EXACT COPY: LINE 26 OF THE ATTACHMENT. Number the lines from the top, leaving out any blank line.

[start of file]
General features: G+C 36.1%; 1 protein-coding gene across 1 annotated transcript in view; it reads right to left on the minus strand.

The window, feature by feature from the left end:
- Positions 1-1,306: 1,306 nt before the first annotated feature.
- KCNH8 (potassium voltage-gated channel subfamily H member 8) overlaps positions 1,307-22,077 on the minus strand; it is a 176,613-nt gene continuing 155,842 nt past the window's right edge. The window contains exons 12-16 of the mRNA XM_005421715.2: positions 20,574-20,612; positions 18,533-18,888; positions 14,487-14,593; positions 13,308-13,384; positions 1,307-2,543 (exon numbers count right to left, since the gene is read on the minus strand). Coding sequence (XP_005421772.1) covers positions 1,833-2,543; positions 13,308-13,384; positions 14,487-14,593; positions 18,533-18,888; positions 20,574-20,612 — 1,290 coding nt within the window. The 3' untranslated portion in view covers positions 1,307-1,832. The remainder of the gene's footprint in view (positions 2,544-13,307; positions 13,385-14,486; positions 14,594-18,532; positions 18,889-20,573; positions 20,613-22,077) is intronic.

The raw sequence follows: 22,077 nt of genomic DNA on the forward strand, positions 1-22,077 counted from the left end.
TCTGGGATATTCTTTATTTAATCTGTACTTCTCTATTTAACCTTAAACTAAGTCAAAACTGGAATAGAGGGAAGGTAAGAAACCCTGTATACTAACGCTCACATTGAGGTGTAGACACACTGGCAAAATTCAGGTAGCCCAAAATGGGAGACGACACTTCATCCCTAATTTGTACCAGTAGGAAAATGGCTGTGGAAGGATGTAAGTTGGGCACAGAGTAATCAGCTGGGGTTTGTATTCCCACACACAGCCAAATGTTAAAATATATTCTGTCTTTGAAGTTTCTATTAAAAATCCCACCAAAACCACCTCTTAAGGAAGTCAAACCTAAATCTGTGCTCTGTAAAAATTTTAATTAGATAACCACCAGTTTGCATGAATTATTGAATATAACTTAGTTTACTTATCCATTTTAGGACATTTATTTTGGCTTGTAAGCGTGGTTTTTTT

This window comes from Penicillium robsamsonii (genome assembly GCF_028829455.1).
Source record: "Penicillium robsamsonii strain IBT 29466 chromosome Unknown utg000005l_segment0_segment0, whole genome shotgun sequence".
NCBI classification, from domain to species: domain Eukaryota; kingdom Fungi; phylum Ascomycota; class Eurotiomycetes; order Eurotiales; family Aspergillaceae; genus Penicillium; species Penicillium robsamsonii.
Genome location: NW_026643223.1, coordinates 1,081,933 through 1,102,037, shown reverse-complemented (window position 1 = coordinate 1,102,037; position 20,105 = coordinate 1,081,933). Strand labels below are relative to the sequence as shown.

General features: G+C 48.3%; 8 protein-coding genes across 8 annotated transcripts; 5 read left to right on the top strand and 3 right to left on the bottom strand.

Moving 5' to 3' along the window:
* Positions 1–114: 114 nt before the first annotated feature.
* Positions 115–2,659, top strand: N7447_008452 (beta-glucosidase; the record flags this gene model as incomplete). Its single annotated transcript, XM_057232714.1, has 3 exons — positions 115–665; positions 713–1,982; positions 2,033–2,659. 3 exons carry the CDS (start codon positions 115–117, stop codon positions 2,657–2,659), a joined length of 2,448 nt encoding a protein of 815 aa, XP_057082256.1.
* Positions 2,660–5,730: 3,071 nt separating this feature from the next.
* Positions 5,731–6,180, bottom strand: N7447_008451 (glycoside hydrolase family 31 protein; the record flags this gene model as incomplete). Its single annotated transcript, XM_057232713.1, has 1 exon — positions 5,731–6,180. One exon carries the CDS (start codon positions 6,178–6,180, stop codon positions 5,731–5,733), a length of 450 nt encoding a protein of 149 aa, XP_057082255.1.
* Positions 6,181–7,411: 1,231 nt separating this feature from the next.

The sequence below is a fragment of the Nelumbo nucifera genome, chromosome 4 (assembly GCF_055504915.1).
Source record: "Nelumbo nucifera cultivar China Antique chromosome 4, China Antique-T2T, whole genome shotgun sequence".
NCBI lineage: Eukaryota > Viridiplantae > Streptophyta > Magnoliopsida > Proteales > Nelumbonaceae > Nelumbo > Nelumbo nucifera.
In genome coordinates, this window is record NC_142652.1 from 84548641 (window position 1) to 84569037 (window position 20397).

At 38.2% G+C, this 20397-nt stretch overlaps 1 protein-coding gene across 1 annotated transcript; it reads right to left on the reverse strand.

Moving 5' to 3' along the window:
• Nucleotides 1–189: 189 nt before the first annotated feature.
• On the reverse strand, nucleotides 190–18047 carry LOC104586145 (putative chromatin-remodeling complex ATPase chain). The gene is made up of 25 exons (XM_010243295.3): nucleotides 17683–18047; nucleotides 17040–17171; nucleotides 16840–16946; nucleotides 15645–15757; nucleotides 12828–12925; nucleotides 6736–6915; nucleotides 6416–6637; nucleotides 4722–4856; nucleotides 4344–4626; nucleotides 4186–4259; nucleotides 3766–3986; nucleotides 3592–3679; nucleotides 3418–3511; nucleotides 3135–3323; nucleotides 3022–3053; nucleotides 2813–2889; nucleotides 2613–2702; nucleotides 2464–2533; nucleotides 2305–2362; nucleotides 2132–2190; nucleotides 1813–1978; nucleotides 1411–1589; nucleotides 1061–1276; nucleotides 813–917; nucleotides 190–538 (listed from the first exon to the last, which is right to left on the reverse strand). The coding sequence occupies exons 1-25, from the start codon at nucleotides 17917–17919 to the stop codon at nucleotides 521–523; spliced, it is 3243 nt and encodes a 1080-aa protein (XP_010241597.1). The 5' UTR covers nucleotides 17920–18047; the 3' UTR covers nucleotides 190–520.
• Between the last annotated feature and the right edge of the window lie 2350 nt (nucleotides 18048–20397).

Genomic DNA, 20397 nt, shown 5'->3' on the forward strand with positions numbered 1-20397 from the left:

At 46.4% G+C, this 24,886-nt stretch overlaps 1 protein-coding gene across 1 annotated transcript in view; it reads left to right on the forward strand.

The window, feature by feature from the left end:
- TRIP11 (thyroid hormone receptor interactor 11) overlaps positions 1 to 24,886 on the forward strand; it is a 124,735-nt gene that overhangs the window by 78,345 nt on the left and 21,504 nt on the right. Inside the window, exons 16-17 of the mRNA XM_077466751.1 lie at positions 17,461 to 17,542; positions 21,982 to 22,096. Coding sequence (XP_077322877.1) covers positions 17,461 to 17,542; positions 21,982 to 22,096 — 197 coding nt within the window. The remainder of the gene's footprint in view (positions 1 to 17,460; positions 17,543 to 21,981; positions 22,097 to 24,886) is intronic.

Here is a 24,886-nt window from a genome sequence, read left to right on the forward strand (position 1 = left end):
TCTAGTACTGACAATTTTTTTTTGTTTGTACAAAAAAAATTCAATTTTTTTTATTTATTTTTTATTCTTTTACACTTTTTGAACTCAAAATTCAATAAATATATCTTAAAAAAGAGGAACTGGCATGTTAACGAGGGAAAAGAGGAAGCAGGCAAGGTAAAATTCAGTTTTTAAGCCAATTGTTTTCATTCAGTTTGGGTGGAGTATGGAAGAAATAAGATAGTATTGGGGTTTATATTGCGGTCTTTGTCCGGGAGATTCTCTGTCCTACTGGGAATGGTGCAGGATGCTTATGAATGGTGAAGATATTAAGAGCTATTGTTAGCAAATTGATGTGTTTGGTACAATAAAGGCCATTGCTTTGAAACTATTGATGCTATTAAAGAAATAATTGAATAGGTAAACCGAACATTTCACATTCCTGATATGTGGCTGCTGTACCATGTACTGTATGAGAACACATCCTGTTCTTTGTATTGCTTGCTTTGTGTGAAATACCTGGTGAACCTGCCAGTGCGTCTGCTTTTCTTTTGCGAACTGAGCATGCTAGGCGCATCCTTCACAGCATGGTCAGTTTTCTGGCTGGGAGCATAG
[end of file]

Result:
• Between the last annotated feature and the right edge of the window lie 2350 nt (nucleotides 18048–20397).